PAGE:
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States collaborate on new national exams


A coalition led by Washington state is developing a plan for computerized adaptive testing.
Washington is leading a group of 31 states in developing a common test that would be given online twice a year.


Two large coalitions of states are competing for federal “Race to the Top” dollars to create a series of new national academic tests to replace the current patchwork system.

In the current system, every state gives a different test to its students. In some states, passing the exam is a graduation requirement.

The federal government has said it will award up to two grants worth up to $160 million each to create a testing system based on the proposed new national academic standards in language arts and mathematics, also known as the “common core standards.”

The grants are part of the Obama administration’s efforts to encourage a new generation of exams that are delivered and scored by computer; focus on a deeper understanding of the curriculum, instead of just multiple choice; and can measure students’ readiness for college or a career more accurately. (See “Feds to shape the future of assessments.”)

Washington state is submitting an application on behalf of a group of 31 states calling itself the SMARTER Balanced Assessment Consortium.

Florida is submitting an application on behalf of a group of 26 states calling itself the Partnership for the Assessment of Readiness for College and Careers.

Each coalition has a core group and a bigger collection of states supporting the idea. Some states have signed on to support both groups. The two proposals have many similarities, and the coalitions are working together on some things—but they are not identical in approach or philosophy.

A third organization has expressed interest in a separate grant to create just a high school test.

The Washington coalition’s proposal describes a testing system different from what is happening in most states in a number of ways:

• Testing would be online and would occur at least twice a year to help teachers and parents track student progress over the course of the school year.

• The exams would take advantage of “computerized adaptive testing” to measure each student’s abilities more precisely. When a student gets an answer right, he or she would get a harder question next, and when the student answers incorrectly, the next question is easier. That’s expensive, cutting-edge technology that most individual states could not afford on their own.

• Teachers would be given other tools for ongoing, informal assessment to help them figure out if students are learning on a daily basis, so they can adjust how they are teaching when necessary.

• The high school test will be designed for 11th grade, whereas many states currently give it in 10th.

• The system is expected to go beyond multiple choice tests and include short-answer questions, essays, and questions that require students to do research.

The Florida-led group talks about testing three times a year. Its tests would not be adaptive, and an initial reading of the two plans seems to indicate the Florida-led project might include more pen and paper work.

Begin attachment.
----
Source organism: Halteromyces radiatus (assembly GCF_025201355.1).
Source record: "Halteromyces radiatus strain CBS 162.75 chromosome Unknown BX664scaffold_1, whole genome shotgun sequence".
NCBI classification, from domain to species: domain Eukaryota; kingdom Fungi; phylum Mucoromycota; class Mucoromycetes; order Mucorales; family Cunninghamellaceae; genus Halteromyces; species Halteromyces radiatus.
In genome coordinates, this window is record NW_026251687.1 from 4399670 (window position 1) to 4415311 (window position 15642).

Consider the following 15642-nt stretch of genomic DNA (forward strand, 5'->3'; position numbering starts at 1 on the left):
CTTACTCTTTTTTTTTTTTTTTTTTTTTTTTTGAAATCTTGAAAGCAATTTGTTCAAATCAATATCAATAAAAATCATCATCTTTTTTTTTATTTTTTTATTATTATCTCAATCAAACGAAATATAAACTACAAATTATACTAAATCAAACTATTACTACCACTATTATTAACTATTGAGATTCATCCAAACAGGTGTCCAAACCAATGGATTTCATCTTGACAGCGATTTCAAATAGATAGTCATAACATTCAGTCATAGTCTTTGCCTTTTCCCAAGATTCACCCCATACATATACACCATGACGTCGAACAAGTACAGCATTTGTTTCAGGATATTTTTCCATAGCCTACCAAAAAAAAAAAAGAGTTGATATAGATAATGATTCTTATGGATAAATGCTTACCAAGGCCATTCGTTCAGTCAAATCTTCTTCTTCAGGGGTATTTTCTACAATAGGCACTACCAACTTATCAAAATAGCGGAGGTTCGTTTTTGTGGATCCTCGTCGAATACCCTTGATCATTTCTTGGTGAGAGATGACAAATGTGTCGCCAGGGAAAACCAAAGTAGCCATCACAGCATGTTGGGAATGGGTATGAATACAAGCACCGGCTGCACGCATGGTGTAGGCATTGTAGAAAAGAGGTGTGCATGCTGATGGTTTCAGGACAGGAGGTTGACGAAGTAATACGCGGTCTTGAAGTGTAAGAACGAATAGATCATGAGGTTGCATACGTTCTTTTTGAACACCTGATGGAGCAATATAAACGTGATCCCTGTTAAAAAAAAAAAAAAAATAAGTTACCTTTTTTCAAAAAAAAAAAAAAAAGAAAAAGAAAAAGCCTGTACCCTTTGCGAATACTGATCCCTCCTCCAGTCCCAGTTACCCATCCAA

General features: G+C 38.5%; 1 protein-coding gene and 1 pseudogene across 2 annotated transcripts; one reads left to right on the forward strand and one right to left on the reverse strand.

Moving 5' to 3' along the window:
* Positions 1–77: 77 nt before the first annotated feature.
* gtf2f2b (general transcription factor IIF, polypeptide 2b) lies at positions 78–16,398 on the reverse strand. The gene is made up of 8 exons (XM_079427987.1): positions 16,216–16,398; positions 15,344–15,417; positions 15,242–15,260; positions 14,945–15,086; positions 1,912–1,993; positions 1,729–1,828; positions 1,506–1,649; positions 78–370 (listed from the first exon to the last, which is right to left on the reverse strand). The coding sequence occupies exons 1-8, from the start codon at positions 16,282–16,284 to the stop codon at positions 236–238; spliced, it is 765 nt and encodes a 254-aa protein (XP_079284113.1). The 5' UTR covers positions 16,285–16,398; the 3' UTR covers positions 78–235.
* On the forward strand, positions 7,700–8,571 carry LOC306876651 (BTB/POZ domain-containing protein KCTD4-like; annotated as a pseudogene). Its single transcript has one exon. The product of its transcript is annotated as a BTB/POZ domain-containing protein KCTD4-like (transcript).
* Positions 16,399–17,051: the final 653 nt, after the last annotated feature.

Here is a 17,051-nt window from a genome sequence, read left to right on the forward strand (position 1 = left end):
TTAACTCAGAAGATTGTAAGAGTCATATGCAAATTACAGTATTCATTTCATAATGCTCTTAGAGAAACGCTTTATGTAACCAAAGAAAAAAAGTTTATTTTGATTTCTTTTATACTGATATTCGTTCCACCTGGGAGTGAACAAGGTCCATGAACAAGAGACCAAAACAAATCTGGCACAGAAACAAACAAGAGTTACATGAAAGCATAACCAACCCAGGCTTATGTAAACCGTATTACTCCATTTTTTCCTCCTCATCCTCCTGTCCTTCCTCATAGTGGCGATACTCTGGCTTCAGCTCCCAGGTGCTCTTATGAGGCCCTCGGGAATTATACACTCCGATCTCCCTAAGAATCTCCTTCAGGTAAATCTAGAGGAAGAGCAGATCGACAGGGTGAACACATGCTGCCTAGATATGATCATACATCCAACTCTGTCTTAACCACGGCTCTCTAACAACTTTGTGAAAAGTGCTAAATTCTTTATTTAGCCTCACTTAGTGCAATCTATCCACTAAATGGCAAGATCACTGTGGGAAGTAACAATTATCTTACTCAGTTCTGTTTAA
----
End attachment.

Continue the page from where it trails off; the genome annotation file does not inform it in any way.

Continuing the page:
Kris Ellington, assistant deputy commissioner of the Florida Department of Education, emphasized her group is focusing on accountability and affordability, in addition to looking for effective ways to measure the broadest demonstration of student knowledge.

Both initiatives would be long-term projects, with new tests ready to be used as state accountability exams by the 2014-15 school year.

Individual states still would determine whether to use the high school test as a graduation requirement and whether they want to use any system that is created. Half of all states currently require graduation tests of some kind.

It’s not clear yet how many states will adopt the common core standards for language arts and math. Federal law does not require adoption of the national standards, but each state must use some kind of test to determine if students and schools are making adequate yearly progress toward student achievement goals. The Obama administration has made adoption of the common core standards a criterion as states compete for $4 billion in other Race to the Top grant monies.

Washington’s assessment manager, Joe Willhoft, who is leading one of the coalitions, said this process is an opportunity for the states to fix a testing system that is too focused on meeting federal rules and get back to thoroughly testing children in a way that will give clear guidance to teachers and truly help improve education.

“We really have to have much better tests,” agreed Jack Jennings, president and CEO of the Washington, D.C., nonprofit Center on Education Policy.

Jennings says the federal No Child Left Behind law had the unintended effect of narrowing assessments to focus on accountability instead of driving student learning.

“We’ve lost our way, and this is an attempt to bring everybody back to the original purposes of teaching and assessment,” Jennings said.

Willhoft likes the idea of two paths toward new tests.

“There would be a lot of advantages for the Department of Education to have more than one consortium,” he said, adding that he expects the end result will be more creative and high-quality solutions.


SMARTER Balanced Assessment Consortium

Partnership for the Assessment of Readiness for College and Careers

Note to readers:

Don’t forget to visit the Measuring 21st-century skills resource center. Graduates who enter the workplace with a solid grasp of 21st-century skills bring value to both the workplace and global marketplace. Go to:

Measuring 21st-century skills

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